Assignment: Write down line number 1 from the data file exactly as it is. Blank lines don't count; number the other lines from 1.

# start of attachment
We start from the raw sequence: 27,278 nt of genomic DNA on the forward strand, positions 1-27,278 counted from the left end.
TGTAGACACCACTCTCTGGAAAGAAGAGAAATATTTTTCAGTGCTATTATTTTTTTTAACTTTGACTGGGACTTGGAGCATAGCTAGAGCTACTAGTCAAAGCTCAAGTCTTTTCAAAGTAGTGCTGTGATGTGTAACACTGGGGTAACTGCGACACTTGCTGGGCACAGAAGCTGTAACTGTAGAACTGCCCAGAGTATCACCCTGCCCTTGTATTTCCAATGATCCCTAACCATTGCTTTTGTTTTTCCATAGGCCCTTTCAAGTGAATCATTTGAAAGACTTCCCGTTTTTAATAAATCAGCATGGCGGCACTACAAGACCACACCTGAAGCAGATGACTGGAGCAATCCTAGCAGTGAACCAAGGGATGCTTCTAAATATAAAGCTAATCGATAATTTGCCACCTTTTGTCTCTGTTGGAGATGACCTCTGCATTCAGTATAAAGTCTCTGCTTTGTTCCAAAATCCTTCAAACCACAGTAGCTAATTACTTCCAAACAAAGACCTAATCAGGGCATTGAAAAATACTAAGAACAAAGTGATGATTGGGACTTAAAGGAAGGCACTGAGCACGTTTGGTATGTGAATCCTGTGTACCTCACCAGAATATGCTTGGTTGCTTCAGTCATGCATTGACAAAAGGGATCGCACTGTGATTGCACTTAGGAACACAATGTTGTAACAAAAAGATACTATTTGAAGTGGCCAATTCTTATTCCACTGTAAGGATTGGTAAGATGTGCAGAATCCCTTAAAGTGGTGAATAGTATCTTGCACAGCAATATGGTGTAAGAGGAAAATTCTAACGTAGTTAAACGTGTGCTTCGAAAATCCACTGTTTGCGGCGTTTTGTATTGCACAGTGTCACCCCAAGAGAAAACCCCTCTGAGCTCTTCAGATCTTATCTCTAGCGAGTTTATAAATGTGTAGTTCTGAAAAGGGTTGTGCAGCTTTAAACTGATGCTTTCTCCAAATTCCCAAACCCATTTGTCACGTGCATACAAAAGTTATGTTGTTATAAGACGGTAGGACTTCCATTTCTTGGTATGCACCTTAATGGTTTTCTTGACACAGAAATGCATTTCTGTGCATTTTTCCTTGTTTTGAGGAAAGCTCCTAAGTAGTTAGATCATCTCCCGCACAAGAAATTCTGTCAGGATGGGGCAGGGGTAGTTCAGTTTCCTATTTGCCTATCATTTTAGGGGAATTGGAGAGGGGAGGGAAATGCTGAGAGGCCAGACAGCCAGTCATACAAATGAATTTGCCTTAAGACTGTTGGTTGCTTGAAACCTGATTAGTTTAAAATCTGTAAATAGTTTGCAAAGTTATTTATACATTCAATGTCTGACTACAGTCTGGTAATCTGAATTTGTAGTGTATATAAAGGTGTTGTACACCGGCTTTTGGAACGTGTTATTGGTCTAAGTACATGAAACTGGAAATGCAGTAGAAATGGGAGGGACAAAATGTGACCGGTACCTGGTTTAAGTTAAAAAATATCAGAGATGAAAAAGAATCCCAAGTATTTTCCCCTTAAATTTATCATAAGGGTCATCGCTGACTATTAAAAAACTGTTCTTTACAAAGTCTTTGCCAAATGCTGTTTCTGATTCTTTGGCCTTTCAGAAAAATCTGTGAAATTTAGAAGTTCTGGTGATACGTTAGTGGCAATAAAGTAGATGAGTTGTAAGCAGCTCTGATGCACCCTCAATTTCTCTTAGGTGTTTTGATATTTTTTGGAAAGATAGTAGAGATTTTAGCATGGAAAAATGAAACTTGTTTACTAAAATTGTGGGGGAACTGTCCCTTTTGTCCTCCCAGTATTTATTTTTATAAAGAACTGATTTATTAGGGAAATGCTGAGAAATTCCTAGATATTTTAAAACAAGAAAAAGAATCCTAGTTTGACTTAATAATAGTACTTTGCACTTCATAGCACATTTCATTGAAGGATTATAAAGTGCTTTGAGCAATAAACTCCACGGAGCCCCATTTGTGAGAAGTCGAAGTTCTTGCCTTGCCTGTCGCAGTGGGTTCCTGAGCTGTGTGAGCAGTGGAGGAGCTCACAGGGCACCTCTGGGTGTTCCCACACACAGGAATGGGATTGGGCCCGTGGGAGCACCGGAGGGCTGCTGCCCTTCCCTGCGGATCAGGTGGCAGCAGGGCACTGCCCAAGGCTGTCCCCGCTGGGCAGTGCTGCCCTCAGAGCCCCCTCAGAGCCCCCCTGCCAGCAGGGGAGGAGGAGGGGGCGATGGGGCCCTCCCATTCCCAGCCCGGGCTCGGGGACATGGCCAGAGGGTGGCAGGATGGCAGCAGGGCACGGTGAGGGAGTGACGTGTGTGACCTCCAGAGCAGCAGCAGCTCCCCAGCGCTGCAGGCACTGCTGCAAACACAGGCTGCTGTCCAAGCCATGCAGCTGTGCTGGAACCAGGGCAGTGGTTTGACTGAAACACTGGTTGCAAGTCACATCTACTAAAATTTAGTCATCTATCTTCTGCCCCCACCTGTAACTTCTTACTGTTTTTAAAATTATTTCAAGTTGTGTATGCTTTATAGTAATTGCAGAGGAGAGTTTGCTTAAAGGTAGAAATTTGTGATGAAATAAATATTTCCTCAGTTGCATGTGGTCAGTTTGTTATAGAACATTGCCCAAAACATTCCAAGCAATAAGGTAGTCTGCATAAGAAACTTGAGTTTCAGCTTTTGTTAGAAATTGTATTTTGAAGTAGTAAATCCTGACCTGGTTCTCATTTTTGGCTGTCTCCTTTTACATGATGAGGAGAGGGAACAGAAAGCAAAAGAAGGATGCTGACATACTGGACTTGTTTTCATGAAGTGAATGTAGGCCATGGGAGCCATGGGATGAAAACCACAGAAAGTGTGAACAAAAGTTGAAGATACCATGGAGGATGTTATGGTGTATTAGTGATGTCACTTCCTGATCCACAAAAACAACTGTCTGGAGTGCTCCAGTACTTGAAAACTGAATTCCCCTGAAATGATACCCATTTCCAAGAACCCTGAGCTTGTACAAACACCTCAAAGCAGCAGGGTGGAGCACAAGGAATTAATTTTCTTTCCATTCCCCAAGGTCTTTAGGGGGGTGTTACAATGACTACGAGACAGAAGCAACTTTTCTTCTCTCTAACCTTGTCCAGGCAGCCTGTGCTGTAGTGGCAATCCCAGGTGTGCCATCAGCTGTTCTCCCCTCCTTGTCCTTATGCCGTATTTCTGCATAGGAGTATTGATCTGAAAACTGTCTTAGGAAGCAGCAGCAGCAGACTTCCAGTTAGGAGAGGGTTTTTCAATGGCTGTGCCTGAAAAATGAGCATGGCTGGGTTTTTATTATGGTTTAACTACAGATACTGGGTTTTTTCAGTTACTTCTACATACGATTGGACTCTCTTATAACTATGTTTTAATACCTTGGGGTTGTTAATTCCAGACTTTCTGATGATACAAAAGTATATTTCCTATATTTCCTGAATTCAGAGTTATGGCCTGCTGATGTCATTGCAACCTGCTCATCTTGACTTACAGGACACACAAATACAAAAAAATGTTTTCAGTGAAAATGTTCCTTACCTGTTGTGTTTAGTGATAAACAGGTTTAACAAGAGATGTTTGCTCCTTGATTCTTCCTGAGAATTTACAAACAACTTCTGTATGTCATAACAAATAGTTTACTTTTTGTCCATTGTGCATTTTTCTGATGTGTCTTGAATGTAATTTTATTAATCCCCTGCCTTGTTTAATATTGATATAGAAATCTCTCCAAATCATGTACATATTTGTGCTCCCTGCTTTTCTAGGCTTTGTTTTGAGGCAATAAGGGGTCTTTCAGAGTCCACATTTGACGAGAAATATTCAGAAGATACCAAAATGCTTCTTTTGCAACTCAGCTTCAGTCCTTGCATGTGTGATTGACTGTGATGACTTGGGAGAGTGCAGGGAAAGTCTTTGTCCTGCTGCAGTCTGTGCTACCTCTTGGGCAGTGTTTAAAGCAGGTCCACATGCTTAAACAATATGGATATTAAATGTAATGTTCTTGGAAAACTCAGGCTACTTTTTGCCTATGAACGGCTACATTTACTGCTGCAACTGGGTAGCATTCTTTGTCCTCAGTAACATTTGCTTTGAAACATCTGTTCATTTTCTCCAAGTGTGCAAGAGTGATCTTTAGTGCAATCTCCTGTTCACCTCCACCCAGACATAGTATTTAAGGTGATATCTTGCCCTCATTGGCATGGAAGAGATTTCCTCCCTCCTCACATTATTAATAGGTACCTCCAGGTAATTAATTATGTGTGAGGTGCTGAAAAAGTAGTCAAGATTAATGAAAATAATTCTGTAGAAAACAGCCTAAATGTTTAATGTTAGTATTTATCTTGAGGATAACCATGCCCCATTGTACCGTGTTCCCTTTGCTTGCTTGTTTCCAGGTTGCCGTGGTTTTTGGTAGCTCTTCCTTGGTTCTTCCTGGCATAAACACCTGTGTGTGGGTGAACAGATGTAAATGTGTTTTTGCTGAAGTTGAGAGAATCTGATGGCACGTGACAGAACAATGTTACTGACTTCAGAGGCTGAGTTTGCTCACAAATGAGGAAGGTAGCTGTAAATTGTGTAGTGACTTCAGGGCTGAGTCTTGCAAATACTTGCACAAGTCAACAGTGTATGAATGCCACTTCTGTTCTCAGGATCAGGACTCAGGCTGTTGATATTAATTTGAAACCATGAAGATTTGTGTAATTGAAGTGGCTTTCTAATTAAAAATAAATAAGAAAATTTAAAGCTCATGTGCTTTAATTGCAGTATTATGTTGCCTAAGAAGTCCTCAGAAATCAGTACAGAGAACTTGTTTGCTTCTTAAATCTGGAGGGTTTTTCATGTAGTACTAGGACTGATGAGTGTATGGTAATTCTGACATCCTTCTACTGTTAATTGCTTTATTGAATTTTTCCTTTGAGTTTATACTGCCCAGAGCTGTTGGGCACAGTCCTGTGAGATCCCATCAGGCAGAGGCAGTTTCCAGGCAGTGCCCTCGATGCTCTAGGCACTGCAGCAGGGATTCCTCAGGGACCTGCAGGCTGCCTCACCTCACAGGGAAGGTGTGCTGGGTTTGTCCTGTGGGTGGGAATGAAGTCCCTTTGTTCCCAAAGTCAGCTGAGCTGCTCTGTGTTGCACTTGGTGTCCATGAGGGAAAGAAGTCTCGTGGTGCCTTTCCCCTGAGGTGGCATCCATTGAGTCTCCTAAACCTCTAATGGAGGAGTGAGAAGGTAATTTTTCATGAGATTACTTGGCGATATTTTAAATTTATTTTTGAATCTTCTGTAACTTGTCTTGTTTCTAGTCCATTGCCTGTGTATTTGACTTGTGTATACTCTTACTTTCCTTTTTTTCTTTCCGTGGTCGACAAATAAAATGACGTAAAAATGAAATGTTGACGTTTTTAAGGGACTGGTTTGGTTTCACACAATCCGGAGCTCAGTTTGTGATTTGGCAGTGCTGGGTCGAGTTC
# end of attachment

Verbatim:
We start from the raw sequence: 27,278 nt of genomic DNA on the forward strand, positions 1-27,278 counted from the left end.